Research: HSIEH and colleagues,

Listed in Issue 137


HSIEH and colleagues, Institute of Preventive Medicine, College of Public Health, National Taiwan University, Taipei, Taiwan, present the treatment of chronic low back pain by acupressure.


The aim of this study was to evaluate the effectiveness of acupressure for low back pain in terms of disability, pain scores, and functional status.


In this randomized controlled trial, 129 patients with chronic low back pain were randomized to receive acupressure or physical therapy for one month. Self administered Chinese versions of standard outcome measures for low back pain (primary outcome: Roland and Morris disability questionnaire) at baseline, after treatment, and at six month follow-up were used.


The mean total disability score after treatment was significantly lower in the acupressure group than in the physical therapy group regardless of the difference in absolute score or mean change from the baseline. Acupressure conferred an 89% reduction in significant disability compared with physical therapy. The improvement in disability score in the acupressure group compared with the physical group remained at six month follow-up. Statistically significant differences also occurred between the two groups for all six domains of the core outcome, pain VAS, and modified Oswestry disability questionnaire after treatment and at six month follow-up.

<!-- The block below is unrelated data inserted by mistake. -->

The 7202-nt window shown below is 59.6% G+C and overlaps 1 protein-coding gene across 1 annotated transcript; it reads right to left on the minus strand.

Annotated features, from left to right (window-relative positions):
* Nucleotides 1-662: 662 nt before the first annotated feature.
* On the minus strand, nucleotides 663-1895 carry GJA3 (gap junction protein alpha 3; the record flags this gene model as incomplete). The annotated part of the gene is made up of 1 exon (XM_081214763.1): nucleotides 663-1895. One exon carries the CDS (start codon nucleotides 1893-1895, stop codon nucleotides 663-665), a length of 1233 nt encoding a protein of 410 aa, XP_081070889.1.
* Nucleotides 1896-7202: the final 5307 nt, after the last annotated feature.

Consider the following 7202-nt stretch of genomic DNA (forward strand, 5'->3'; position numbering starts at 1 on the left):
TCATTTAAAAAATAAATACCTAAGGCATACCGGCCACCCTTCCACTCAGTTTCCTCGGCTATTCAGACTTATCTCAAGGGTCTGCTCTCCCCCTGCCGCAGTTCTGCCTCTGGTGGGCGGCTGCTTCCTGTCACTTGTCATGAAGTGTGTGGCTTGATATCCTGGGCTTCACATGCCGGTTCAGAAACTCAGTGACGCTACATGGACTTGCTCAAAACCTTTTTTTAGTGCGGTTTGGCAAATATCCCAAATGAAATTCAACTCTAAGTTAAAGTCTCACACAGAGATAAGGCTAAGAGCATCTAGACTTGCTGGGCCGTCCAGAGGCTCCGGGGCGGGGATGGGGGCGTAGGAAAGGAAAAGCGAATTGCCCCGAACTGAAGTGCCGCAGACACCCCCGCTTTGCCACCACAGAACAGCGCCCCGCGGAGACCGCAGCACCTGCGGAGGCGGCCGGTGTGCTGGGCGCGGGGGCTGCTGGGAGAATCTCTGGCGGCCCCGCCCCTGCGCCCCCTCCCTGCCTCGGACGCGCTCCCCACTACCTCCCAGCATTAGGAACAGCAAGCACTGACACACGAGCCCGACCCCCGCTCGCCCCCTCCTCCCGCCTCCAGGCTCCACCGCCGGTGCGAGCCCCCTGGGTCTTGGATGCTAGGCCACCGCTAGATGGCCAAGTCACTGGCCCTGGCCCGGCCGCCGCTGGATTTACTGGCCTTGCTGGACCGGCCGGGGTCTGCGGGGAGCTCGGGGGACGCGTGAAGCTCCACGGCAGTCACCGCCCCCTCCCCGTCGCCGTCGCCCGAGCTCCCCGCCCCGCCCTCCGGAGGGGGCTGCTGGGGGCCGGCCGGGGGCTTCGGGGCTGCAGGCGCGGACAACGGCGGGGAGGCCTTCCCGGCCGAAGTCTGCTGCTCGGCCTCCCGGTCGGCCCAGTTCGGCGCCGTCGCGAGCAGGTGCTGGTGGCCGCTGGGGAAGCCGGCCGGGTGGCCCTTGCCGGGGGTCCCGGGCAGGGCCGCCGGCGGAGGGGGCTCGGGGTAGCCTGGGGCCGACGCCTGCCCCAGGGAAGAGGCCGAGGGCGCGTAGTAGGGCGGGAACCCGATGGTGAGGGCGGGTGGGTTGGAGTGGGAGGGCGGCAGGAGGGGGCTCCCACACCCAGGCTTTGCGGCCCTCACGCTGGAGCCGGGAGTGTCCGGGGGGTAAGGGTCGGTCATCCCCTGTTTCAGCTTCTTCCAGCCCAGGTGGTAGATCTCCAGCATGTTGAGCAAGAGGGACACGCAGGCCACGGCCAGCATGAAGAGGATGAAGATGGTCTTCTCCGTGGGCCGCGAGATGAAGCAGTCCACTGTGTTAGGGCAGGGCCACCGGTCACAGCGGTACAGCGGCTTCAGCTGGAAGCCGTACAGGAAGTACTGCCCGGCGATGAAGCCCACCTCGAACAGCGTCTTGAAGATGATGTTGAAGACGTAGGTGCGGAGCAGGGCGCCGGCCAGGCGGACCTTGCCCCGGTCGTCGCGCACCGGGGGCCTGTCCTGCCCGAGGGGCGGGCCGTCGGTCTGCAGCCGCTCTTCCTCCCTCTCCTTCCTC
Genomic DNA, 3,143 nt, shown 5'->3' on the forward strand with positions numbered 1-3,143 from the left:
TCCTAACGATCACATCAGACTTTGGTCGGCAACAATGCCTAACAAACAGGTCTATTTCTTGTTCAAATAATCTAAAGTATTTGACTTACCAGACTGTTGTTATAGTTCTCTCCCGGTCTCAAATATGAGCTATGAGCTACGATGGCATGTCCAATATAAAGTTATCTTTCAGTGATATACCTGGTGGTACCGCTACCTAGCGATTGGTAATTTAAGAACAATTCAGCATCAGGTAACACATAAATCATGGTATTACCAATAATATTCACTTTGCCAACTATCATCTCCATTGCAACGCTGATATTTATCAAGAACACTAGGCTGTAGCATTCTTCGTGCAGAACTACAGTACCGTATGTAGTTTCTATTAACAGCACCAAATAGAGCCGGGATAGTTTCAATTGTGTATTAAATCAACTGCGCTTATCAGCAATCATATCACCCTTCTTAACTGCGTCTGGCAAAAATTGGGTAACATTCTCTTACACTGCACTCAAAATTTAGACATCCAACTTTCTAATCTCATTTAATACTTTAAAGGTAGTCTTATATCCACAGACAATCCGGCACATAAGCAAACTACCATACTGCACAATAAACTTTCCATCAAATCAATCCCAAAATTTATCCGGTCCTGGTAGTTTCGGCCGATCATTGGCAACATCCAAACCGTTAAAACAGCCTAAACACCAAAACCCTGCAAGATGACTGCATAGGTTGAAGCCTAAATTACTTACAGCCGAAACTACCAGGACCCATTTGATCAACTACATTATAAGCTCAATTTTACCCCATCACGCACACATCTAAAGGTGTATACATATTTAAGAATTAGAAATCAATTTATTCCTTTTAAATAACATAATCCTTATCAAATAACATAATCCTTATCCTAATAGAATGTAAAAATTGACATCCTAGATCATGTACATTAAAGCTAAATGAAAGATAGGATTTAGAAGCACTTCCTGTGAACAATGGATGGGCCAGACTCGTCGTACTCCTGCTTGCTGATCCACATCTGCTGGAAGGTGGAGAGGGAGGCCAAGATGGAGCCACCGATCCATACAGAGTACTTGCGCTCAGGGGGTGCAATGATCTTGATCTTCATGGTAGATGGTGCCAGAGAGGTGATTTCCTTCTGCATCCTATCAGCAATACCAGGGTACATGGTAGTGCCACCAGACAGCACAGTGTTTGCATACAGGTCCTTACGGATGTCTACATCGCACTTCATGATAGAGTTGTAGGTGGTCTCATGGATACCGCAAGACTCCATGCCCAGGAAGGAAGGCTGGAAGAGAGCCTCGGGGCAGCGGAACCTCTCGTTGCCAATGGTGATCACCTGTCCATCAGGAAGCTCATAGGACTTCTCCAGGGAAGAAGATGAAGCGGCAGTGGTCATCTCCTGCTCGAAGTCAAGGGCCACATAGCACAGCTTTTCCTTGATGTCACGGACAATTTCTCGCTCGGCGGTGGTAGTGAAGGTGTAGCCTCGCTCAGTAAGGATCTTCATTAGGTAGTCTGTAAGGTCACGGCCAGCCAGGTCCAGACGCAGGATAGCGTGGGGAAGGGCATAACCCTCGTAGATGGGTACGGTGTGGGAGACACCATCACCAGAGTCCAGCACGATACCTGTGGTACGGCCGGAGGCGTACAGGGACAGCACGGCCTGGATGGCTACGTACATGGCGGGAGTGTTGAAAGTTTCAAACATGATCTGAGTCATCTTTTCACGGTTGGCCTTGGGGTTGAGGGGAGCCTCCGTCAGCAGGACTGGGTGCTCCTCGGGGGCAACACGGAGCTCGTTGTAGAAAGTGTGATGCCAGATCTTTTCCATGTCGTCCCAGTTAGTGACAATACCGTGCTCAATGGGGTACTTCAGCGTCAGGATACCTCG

Acupressure was effective in reducing low back pain in terms of disability, pain scores, and functional status. The benefit was sustained for six months.


Hsieh LL, Kuo CH, Lee LH, Yen AM, Chien KL, Chen TH. Treatment of low back pain by acupressure and physical therapy: randomised controlled trial.  British Medical Journal 332 (7543): 696-700, Mar 25, 2006.

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